How naive were we to take life and time for granted? How silly were we to think tomorrow and each day to follow were going to be just ordinary days? How are we taught so many things in life but never taught how fragile life can be and how quickly someone can be taken from you until it is too late? I didn’t learn any of those things until I lost someone irreplaceable.
I look back at all the years that preceded my mother’s death and the thing that shines so boldly is the way I failed to comprehend how quickly time was evaporating right in front of our eyes. When there was only a decade left, I had no idea, not even a warning– the thought of life without a mother never entered my brain. When there were five years left, I had no idea the pain that would start to find us. When there was a year left, I held denial and when there were only days left, I held unobtainable requests for miracles.
I had no idea how finite life was until the moment I lost the person who gave me mine. I had no idea how fast air could escape lungs for the final time or how silent a room could sound when it held one less heartbeat. I had no idea how much time I had spent not understanding the value of time and the meaningfulness of each simple moment.
I never knew the true value of each minute until it was too late.
I never knew that I should pay close attention each time she baked one of her well-known recipes.
I never knew that I should memorize the way she said my name and each line on her face.
I never knew that I should listen carefully as she gave advice or cheered for me from the stands.
I never knew that I should ask for more hugs and more kisses than what she already gave.
I never knew that I should study the way she looked when she laughed or was mad or was fearful.
I never knew to ask the important questions and listen intently to her advice and opinions.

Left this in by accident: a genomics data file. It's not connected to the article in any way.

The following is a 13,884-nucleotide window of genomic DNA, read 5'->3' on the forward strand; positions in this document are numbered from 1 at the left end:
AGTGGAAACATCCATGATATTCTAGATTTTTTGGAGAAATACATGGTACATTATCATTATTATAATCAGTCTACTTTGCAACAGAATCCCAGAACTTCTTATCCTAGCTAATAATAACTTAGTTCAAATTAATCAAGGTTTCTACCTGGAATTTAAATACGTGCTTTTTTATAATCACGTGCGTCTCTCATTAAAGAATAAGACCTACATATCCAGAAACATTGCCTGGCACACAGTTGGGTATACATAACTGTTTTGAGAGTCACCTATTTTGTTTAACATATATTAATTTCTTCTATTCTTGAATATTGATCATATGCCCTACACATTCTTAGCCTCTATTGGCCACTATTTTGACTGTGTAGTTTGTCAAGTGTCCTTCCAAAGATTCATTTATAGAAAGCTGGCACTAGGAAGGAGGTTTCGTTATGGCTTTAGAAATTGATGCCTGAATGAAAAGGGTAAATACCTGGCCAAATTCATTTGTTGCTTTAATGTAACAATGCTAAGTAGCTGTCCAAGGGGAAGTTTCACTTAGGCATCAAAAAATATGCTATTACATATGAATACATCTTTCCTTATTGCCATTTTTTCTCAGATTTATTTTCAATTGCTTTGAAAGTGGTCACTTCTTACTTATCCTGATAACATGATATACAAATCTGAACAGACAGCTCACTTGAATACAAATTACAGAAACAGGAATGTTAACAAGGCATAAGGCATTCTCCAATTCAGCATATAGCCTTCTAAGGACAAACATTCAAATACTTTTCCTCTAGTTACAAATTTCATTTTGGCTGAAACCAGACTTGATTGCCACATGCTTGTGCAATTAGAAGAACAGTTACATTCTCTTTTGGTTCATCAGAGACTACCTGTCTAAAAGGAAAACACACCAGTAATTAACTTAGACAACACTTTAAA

I never knew that I’d lose her so soon and so early.
I never knew that one day these things would be only memories. I never knew that one day soon, these simple everyday things would be the big things, the powerful things, the things I missed the most.
I simply never knew. I wasn’t taught about the value of time and the fragility of life. The world taught me so many valuable lessons but it taught me how to live this life without my mother, even now I do not know.
How naive are we to take life and time for granted? How ignorant are we to think tomorrow and each day to follow will be ‘just another day’? How are we taught so many things in life but never taught how fragile life can be and how quickly someone can be taken from you?
The very last thing my mother taught me, the very last lesson she gave, was to never take time for granted, to value the simple things, and more than anything that one day tomorrow won’t just be ‘another day’. It will end up being the day that changes everything and the day that everything changes.
Time is limited. It’s fragile and it’s finite. Let’s never forget that and let’s never take it for granted.
A wife, mother and educator who has Indiana roots and a passionate spirit. Chelsea is a sappy romantic, coffee junkie, book collector, and person who wears her heart on her sleeve. She’s sarcastic, full of jokes, full of tears, and enjoys writing most when life gets messy or complicated. In 2017, Chelsea's mother passed away. Through her grief journey, she decided to take her mother’s advice and share her writing with the world. One day she gained the courage to honor her mother's wishes and write. It turned out to be one of the best decisions she's ever made.
Oh your stories have brought so many memories back. I was 17 when I lost my mother to cancer. She was 46 years old, and passed in 1975. I grew up as the youngest of 5, it was hell many times. I so feel your pain and sorrow. I just lost my sister that I was closest to in June of this year to cancer also. She had 3 daughters and so many things have came back to me as if I lost my mom all over again. Hugs 🤗 yo you!